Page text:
Air Pollution Isn’t Just Bad for Your Health—It’s Taking Food off Your Plate

Scientists find that ozone pollution and climate change could reduce global crop production 15 percent by 2050.

(Photo: ChinaFotoPress/ChinaFotoPress via Getty Images)

Katharine Gammon has written for Nature, Wired , Discover, and Popular Science. A new mom, she lives in Santa Monica.

Scientists have long predicted climate change would begin to cripple global food production as rising temperatures damage crops. Now a first-of-its-kind study by MIT scientists shows that as the planet warms, ozone pollution will eat into the yields of four crops that provide more than half the world’s calories. By 2050, the double whammy of climate change and ozone pollution could cut the supply of corn, rice, soybeans, and wheat by as much as 15 percent.

The result: Malnourishment in developing countries could spike by 49 percent, according to the study, which was published in the journal Nature Climate Change.

Like climate change, ozone pollution is a human-made phenomenon arising from our dependence on fossil fuels.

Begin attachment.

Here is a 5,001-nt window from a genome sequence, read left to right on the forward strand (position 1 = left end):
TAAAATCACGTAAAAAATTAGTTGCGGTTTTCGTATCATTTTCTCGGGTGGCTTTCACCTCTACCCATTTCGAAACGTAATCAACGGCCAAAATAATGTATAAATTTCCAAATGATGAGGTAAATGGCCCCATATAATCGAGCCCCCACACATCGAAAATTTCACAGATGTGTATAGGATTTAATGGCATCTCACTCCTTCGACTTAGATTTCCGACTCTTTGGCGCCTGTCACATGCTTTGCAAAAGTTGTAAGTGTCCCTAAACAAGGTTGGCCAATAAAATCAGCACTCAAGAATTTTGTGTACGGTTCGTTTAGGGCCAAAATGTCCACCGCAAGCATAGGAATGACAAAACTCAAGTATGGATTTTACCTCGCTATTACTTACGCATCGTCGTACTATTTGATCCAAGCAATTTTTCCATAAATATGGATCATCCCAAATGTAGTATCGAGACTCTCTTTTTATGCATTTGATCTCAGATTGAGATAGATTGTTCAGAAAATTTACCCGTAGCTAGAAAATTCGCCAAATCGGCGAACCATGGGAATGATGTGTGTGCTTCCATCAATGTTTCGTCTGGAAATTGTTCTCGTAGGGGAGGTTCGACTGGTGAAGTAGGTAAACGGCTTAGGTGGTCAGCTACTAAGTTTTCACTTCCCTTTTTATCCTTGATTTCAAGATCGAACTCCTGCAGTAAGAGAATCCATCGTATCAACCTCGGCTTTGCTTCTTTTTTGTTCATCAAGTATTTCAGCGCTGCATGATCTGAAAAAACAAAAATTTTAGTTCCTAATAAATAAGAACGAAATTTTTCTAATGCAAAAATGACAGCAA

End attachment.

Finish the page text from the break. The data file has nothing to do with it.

Ozone is a powerful pollutant, created by the burning of fossil fuels in cars or power plants. It affects human health and plants alike. Ozone levels increase as temperatures rise, and researchers predict Americans face a 70 percent jump in unhealthy summertime ozone events by 2050.

Corn and soybean production may fall between 20 percent and 50 percent in the United States, Europe, and South America owing to higher and more frequent extreme temperatures and ozone pollution, according to the paper. Ozone exposure is also likely to damage wheat harvests.

At the same time, food production must increase by at least 50 percent by 2050 to meet the demands of a growing global population and the burgeoning middle classes in countries such as China and India.

However, the impact will vary, with climate change affecting some regions of the world more while ozone pollution hits others harder. That’s particularly true in developing nations, which lack air pollution controls enacted in the U.S. and Europe.

“This highlights that policies formulated to ensure food security should be developed with local and domestic conditions in mind,” said Colette Heald, a professor of civil and environmental engineering at MIT and coauthor of the paper.

While some researchers are trying to create strains of wheat that are more ozone-resistant, it’s not likely that new crops will make up for lost food production.

Heald said the findings call attention to the need for government action to control air pollution. “Hopefully our conclusions will motivate policy makers to consider air quality management as a viable option to enhance food production worldwide,” she said.

If they do, the researchers found, malnourishment rates could be halved.

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